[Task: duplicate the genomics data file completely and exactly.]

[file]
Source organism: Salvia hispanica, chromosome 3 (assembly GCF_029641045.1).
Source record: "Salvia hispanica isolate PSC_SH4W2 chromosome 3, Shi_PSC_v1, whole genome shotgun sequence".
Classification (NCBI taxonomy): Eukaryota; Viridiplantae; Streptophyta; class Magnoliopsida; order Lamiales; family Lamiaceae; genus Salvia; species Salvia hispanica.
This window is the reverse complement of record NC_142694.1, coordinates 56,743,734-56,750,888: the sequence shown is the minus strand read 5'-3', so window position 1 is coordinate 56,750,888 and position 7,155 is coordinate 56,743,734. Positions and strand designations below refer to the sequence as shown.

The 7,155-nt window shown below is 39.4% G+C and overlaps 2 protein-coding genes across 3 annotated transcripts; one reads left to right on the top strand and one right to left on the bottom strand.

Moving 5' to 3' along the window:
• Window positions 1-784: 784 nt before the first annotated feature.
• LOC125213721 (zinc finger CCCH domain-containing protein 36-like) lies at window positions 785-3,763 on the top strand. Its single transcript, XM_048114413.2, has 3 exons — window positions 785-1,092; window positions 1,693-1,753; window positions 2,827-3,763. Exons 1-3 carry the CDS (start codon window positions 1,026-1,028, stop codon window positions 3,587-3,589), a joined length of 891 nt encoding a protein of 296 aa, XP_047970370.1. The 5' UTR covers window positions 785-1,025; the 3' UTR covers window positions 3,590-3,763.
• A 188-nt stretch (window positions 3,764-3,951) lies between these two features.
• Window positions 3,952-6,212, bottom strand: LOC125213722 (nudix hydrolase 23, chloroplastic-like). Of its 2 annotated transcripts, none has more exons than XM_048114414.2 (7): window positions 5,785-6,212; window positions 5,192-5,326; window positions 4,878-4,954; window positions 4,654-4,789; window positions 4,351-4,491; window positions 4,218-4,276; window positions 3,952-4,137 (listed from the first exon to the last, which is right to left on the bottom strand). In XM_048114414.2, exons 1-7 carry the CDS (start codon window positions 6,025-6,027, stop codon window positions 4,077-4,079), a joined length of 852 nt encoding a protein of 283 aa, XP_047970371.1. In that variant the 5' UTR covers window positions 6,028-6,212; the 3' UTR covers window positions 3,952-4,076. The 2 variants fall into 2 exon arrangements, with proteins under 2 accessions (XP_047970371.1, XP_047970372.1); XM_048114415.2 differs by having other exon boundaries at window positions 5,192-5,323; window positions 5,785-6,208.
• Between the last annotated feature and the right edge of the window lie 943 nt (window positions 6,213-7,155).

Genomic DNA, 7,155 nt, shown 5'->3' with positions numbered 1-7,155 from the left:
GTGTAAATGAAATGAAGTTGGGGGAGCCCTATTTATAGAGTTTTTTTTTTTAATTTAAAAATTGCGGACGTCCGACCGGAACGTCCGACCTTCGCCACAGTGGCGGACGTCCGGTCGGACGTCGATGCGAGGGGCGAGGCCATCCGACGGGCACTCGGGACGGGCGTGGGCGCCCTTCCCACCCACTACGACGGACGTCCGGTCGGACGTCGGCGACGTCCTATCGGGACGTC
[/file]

Source organism: Salvia hispanica, chromosome 3 (assembly GCF_029641045.1).
Source record: "Salvia hispanica isolate PSC_SH4W2 chromosome 3, Shi_PSC_v1, whole genome shotgun sequence".
Classification (NCBI taxonomy): Eukaryota; Viridiplantae; Streptophyta; class Magnoliopsida; order Lamiales; family Lamiaceae; genus Salvia; species Salvia hispanica.
This window is the reverse complement of record NC_142694.1, coordinates 56,743,734-56,750,888: the sequence shown is the minus strand read 5'-3', so window position 1 is coordinate 56,750,888 and position 7,155 is coordinate 56,743,734. Positions and strand designations below refer to the sequence as shown.

The 7,155-nt window shown below is 39.4% G+C and overlaps 2 protein-coding genes across 3 annotated transcripts; one reads left to right on the top strand and one right to left on the bottom strand.

Moving 5' to 3' along the window:
• Window positions 1-784: 784 nt before the first annotated feature.
• LOC125213721 (zinc finger CCCH domain-containing protein 36-like) lies at window positions 785-3,763 on the top strand. Its single transcript, XM_048114413.2, has 3 exons — window positions 785-1,092; window positions 1,693-1,753; window positions 2,827-3,763. Exons 1-3 carry the CDS (start codon window positions 1,026-1,028, stop codon window positions 3,587-3,589), a joined length of 891 nt encoding a protein of 296 aa, XP_047970370.1. The 5' UTR covers window positions 785-1,025; the 3' UTR covers window positions 3,590-3,763.
• A 188-nt stretch (window positions 3,764-3,951) lies between these two features.
• Window positions 3,952-6,212, bottom strand: LOC125213722 (nudix hydrolase 23, chloroplastic-like). Of its 2 annotated transcripts, none has more exons than XM_048114414.2 (7): window positions 5,785-6,212; window positions 5,192-5,326; window positions 4,878-4,954; window positions 4,654-4,789; window positions 4,351-4,491; window positions 4,218-4,276; window positions 3,952-4,137 (listed from the first exon to the last, which is right to left on the bottom strand). In XM_048114414.2, exons 1-7 carry the CDS (start codon window positions 6,025-6,027, stop codon window positions 4,077-4,079), a joined length of 852 nt encoding a protein of 283 aa, XP_047970371.1. In that variant the 5' UTR covers window positions 6,028-6,212; the 3' UTR covers window positions 3,952-4,076. The 2 variants fall into 2 exon arrangements, with proteins under 2 accessions (XP_047970371.1, XP_047970372.1); XM_048114415.2 differs by having other exon boundaries at window positions 5,192-5,323; window positions 5,785-6,208.
• Between the last annotated feature and the right edge of the window lie 943 nt (window positions 6,213-7,155).

Genomic DNA, 7,155 nt, shown 5'->3' with positions numbered 1-7,155 from the left:
GTGTAAATGAAATGAAGTTGGGGGAGCCCTATTTATAGAGTTTTTTTTTTTAATTTAAAAATTGCGGACGTCCGACCGGAACGTCCGACCTTCGCCACAGTGGCGGACGTCCGGTCGGACGTCGATGCGAGGGGCGAGGCCATCCGACGGGCACTCGGGACGGGCGTGGGCGCCCTTCCCACCCACTACGACGGACGTCCGGTCGGACGTCGGCGACGTCCTATCGGGACGTC